Photo from Shirley O’Mara of John at the BBC Club, no reproduction without permission

John Bland, film editor, died recently. He joined BBC Birmingham as a news editor in Broad Street, and later became a film editor at Carpenter Road, before Pebble Mill was built. John’s credits include a Play for Today called Packman’s Barn 1976, the police series Juliet Bravo 1980; Mavericks, a BBC1 series in 1984 about eccentrics, produced by John Kenyon, which Sharon Pemberton assisted him on; and Countryfile amongst many others.

The following comments were left on the Pebble Mill Facebook page:

‘John Bland, a Film Editor at Pebble Mill for many years, passed away suddenly last week aged 78. His funeral will be held at Streetly Crematorium on Weds 26th August 2015 at 10.00am.’

Shirley O’Mara

‘I was John’s assistant for a while and he was very much part of my early years in editing at Pebble Mill. I recall being (pleasantly) surprised by his insistence that ‘Two Tribes’ (Frankie Goes To Hollywood) was the best single EVER and that Ruby Turner was the best singer to come out of Birmingham. (I think eclectic is the word!) I hope they’re both serenading you John. R.I.P.’

Sharon Pemberton

‘Great bloke! I ran the Run the World race with John, Ingrid Wagner and Geoff Dargue. We trained every lunchtime by running up all the flights of stairs at Pebble Mill. Judging by the state of us at the end of the race it didn’t do us much good!’

Mark Ray




We are BBC Birmingham – Resources & Drama

We are BBC Bham Drama, ResourcesCopyright resides with the original holder, no reproduction without permission.

This still is from a brochure produced when BBC Birmingham moved to the Mailbox, in 2004. The brochure was for staff and people elsewhere in the industry, promoting the services and departments within BBC Birmingham.

Post production took outside bookings at this time, from series like Fifth Gear, as well as internal bookings.

Drama, did not relocate to the Mailbox, due to insufficient space, the cost, and the inability to film scenes around the premises, and instead arranged accommodation for themselves at the University of Birmingham.

Thanks to Dharmesh Rajput for sharing the brochure, and keeping it safe for the last decade.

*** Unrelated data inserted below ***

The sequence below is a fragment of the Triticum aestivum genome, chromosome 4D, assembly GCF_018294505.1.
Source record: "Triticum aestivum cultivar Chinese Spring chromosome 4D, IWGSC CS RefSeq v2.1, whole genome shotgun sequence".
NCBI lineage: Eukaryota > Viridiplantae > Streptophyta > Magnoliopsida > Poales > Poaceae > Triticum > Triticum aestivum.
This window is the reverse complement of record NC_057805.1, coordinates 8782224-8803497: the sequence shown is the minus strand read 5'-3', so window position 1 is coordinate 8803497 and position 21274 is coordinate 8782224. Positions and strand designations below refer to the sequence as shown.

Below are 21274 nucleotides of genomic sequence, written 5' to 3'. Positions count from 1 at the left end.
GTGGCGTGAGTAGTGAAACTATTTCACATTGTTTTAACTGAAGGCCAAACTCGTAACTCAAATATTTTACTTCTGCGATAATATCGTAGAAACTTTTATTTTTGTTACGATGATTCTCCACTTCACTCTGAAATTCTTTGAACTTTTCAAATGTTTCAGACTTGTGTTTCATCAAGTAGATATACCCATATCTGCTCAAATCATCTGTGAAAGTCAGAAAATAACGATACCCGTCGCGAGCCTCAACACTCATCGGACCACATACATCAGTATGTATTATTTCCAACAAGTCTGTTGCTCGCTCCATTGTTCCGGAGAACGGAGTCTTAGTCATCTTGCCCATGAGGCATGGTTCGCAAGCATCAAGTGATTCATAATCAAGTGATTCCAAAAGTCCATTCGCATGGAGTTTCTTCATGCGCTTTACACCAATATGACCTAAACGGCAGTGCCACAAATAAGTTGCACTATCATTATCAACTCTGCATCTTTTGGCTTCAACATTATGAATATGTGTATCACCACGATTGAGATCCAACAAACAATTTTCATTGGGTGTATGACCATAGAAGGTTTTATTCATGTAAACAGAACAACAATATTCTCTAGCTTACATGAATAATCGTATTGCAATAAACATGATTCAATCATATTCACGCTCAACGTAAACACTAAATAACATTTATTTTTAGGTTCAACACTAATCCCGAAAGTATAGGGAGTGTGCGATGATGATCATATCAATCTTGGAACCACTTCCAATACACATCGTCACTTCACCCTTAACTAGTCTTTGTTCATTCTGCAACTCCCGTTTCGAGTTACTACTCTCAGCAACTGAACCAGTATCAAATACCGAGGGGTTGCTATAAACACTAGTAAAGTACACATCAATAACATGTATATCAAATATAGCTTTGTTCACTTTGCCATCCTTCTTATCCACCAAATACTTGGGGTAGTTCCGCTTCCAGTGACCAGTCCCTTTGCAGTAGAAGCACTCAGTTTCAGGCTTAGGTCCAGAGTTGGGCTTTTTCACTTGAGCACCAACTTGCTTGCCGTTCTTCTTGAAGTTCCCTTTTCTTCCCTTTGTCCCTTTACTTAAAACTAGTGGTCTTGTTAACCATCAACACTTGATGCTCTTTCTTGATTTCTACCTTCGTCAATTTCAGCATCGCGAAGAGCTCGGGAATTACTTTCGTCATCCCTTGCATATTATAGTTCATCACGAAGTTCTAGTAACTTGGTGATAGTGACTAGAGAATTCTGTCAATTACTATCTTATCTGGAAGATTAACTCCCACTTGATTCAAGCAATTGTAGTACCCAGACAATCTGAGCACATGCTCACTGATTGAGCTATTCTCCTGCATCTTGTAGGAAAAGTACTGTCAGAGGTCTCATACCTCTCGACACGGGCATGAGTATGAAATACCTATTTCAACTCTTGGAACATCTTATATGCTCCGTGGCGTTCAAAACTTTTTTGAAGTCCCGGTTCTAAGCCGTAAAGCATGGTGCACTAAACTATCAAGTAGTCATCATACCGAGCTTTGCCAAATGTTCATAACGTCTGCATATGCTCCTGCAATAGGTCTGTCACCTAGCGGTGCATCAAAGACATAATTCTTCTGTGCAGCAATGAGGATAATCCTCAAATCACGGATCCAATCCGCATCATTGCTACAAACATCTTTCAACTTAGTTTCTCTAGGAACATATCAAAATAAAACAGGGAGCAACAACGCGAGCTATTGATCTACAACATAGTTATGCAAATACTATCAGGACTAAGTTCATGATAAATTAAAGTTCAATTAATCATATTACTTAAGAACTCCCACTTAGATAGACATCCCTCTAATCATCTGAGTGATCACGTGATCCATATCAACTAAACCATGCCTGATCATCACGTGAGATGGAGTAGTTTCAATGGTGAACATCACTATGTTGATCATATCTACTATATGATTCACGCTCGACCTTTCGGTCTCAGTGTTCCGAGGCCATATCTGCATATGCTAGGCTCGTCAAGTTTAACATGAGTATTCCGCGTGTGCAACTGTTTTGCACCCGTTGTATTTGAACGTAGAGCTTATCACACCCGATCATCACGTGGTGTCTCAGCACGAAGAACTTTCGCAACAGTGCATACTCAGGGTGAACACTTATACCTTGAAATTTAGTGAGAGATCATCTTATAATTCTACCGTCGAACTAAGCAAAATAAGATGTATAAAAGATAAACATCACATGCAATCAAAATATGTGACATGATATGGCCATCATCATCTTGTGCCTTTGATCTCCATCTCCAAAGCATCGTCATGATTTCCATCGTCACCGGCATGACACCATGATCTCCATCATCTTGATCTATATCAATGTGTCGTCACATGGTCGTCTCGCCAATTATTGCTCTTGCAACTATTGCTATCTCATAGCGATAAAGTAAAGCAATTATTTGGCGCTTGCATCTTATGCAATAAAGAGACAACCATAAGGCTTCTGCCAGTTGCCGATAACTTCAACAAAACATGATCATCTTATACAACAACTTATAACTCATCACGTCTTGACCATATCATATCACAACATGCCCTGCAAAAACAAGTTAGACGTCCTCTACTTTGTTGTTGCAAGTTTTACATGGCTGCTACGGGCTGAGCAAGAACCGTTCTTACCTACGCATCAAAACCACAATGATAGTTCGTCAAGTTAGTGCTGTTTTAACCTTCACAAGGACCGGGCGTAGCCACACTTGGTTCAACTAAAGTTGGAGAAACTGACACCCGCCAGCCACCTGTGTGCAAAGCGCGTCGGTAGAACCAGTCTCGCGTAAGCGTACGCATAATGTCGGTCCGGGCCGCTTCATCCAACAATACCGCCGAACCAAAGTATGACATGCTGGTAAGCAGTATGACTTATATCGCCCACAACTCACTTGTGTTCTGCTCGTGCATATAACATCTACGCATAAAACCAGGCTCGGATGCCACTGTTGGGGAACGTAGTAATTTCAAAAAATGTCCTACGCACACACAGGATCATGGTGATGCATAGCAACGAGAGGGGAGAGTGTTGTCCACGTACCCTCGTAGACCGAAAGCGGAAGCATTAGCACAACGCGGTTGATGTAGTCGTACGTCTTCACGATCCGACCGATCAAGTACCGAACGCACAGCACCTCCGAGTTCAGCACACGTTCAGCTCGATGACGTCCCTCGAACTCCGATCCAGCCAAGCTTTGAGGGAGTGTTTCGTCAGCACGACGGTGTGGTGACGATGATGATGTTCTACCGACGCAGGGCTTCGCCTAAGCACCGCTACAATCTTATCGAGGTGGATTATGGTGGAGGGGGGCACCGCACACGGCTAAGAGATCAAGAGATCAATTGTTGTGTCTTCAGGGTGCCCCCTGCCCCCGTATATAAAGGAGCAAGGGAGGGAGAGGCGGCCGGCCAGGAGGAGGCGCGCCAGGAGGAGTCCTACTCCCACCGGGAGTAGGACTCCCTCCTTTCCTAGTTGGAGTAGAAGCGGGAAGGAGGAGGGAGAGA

Chris Weaver

Regional 'Day Out' Derby '83 GH











Photo from Gail Herbert, copyright resides with the original holder, no reproduction without permission.

Director of Photography, Chris Weaver has died recently. He is operating the camera in the photo above, which was on a Regional series, called Day Out, this episode was in Derby, 1983. Production Assistant, Gail Herbert, is next to him, with David Nelson, right of Chris. Chris worked at Magpie, with Jim Knights, and was married to Pebble Mill Make-up Designer, Lesley Weaver. Producer John Clarke is on the far left.

The following comments were left on the Pebble Mill Facebook page:

Elliot Weaver: ‘Action shot – “you must always point at something”‘

Johannah Dyer: ‘That is sad news – he was a lovely bloke who always went above and beyond what was expected on every shoot.’

Terry Powell: ‘So sad to hear, I knew and worked with his wife Lesley on so many shows and Chris as well sending love to his family.’

Lynn Cullimore: ‘Chris was the nicest guy ever and so lovely to work with I agree Jane. So sad to hear of this and I do send my condolences to Lesley and all the family. I remember Day Out well as I also worked on it with John Clarke. In fact, John is in this picture extreme left.’

Siobhan Maher Kennedy: ‘Very sad news . I loved the Magpie guys! Chris was great and I have happy memories from when I was in the regional opt out with Pamela Relton Liz Cox Rosalind Gower.’

Samantha Watkins: ‘Sorry to hear about the loss of Chris. Many happy memories . Here’s a photo I found in attic from the early 80’s. Also a photo of me and Lesley in 81 was in same album , on Nanny.